Nine-year-old trans girl Avery Jackson made history this week by being the first openly transgender person ever to grace the cover of National Geographic magazine. Jackson’s appearance heralds an entire issue dedicated to “Gender Revolution” including articles examining gender roles and rituals across different cultures, interviews with gender non-conformists and a glossary of gender-related terms like “genderfluid,” “intersex” and “transgender.” The issue hits newsstands on December 27.
When asked about her publication’s decision to cover gender so extensively, Susan Goldberg, editorial director of National Geographic Partners and editor in chief of National Geographic magazine, told NBC Out:
“National Geographic is almost 130 years old, and we have been covering cultures, societies and social issues for all of those years. It struck us, listening to the national conversation, that gender was at the center of so many of these issues in the news.
“We wanted to look at how traditional gender roles play out all over the world, but also look into gender as a spectrum. There’s lots of coverage on celebrities, but there wasn’t an understanding on real people and the issues we face every day in classrooms or workplaces in regards to gender.”
In preparation, the magazine spoke to over 100 young people about their views on gender. Goldberg said:
Avery Jackson standing outside of the Equality House which gets painted in the colors of the trans flag every November in commemoration of the Trans Day of Remembrance.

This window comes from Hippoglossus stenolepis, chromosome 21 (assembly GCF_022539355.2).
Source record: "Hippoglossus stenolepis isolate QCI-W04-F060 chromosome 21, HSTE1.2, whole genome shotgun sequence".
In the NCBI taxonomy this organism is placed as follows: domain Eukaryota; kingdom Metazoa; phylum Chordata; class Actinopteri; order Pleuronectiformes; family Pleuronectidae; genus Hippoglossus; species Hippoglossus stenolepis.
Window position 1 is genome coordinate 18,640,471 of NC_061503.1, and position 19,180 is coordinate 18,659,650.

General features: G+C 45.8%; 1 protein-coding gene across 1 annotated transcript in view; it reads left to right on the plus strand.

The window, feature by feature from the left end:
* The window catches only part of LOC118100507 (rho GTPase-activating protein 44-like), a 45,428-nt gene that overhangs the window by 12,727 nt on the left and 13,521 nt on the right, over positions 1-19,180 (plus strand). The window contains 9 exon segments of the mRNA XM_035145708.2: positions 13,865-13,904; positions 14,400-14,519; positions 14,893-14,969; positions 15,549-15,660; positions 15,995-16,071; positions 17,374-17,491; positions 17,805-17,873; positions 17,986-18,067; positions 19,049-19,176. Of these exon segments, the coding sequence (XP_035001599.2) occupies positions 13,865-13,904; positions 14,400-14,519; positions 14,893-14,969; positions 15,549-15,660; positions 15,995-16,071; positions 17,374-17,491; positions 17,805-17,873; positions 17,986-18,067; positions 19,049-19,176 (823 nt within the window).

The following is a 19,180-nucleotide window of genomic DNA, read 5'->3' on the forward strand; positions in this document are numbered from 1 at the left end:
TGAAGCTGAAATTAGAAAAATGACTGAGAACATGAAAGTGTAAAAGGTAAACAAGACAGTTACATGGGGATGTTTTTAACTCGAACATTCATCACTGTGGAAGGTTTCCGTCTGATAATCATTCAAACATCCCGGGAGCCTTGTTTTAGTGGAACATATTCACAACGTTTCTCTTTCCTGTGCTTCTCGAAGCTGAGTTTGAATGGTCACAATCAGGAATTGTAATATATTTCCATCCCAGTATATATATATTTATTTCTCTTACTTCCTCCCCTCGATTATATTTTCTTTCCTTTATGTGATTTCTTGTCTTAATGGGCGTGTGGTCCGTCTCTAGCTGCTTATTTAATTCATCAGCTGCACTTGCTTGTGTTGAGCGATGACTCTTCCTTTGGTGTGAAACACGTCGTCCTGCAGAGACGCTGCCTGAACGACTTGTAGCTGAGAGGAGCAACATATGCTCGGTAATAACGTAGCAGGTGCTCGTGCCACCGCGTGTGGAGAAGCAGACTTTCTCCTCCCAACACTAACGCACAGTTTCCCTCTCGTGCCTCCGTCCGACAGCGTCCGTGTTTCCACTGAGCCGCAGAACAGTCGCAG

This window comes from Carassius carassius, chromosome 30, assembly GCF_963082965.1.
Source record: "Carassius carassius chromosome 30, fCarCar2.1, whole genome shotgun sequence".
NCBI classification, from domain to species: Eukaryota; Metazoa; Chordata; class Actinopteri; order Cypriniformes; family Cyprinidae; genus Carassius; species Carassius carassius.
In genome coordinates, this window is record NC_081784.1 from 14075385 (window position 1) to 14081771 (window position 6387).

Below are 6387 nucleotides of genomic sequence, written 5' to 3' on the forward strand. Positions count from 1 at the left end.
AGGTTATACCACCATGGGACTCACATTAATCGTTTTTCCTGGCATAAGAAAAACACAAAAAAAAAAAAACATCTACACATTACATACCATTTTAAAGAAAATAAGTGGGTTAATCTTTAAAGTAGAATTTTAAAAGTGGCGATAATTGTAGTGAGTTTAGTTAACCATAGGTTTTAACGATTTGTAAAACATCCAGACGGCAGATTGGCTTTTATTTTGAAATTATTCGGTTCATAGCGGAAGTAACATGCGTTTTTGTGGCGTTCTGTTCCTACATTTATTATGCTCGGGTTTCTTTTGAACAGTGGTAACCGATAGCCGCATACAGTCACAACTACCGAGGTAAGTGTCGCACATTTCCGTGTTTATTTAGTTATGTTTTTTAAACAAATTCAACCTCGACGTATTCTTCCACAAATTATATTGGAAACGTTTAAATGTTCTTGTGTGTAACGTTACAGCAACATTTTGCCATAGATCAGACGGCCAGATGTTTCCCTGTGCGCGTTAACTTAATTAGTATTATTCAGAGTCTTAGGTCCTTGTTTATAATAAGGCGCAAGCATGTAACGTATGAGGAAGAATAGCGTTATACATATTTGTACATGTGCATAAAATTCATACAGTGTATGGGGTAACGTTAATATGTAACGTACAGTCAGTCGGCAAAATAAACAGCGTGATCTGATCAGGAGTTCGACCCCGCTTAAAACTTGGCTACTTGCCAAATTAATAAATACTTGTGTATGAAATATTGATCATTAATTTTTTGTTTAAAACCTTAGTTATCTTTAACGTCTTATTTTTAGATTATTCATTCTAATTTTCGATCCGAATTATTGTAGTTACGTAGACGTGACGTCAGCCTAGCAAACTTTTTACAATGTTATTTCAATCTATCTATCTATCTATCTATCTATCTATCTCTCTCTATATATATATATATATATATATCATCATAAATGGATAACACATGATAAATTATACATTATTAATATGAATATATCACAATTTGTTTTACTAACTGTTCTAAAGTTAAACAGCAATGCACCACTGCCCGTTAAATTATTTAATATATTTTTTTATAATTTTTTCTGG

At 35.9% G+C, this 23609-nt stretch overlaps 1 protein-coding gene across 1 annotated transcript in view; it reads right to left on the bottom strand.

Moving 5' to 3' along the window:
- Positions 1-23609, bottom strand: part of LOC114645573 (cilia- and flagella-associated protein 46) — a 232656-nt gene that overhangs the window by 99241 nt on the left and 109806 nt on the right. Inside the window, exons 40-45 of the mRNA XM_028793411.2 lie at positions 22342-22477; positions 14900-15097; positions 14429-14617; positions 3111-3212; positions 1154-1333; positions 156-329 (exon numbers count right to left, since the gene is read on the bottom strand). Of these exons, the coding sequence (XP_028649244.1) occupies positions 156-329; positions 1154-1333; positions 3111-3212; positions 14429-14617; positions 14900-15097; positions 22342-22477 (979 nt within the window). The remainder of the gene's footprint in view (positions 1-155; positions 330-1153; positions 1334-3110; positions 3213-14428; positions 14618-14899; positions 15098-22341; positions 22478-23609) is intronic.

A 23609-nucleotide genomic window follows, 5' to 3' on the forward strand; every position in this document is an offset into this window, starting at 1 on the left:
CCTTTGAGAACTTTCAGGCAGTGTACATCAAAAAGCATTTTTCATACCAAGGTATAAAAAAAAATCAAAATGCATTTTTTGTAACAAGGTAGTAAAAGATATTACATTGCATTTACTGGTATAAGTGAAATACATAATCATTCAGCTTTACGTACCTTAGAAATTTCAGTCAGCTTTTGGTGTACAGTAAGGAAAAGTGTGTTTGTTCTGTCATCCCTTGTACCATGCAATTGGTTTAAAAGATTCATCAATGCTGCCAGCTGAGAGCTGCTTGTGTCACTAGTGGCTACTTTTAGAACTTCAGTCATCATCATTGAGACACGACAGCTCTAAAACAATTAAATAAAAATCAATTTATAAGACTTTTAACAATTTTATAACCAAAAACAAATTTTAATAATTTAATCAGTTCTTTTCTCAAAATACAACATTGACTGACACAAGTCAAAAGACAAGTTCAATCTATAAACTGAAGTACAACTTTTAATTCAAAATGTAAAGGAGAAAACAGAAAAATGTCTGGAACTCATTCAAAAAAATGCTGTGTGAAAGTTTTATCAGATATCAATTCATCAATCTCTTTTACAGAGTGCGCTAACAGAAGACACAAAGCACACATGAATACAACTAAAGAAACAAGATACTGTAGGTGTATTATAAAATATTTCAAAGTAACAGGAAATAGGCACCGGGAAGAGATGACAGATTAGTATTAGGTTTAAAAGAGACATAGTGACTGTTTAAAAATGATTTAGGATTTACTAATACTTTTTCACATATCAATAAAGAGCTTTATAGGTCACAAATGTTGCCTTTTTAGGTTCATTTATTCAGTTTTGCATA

“Youths are articulate and smart and key observers, and they don’t have a social veil. They’ll tell you what they think, and that is a true reflection of how societies really are. It’s harder to get more candid responses out of adults. We wanted to understand how gender plays out in society, and what are the limits, or lack of limits, they think they have because of their gender.
“It’s heartbreaking that, almost in 2017, 9-year-old girls, no matter they live, already see their potentials limited.”
That’s part of the reason that young trans people like Jackson are so important — they challenge preconceived notions of how boys and girls should look and act. And if Jackson looks familiar, maybe that’s because she was also the cover girl for Equality House’s crowdfunding campaign to set up a Trans Equality house next to its rainbow-colored Equality House in Topeka, Kansas, the one right across the street from the rabidly anti-LGBTQ Westboro Baptist Church. Up to now, that campaign has only raised $11,370 of its $70,000 goal.
In addition to the magazine itself, National Geographic will release a two-hour documentary, also called “Gender Revolution”. In it, cisgender journalist Katie Couric will interview the “parents of trans kids, people undergoing gender-confirming surgery and individuals who are intersex.” According to NBC Out:
The documentary also contains interviews with various activists, including Kristina Olson, director of the TransYouth Project; Georgiann Davis, an activist for intersex individuals; and Gavin Grimm, who’s involved in a Supreme Court case that could determine whether transgender people will be able to have equal bathroom access.
Here’s the trailer for the documentary which includes a young trans girl of color:
The magazine has published continuously since 1888 making it one of America’s oldest general interest magazines.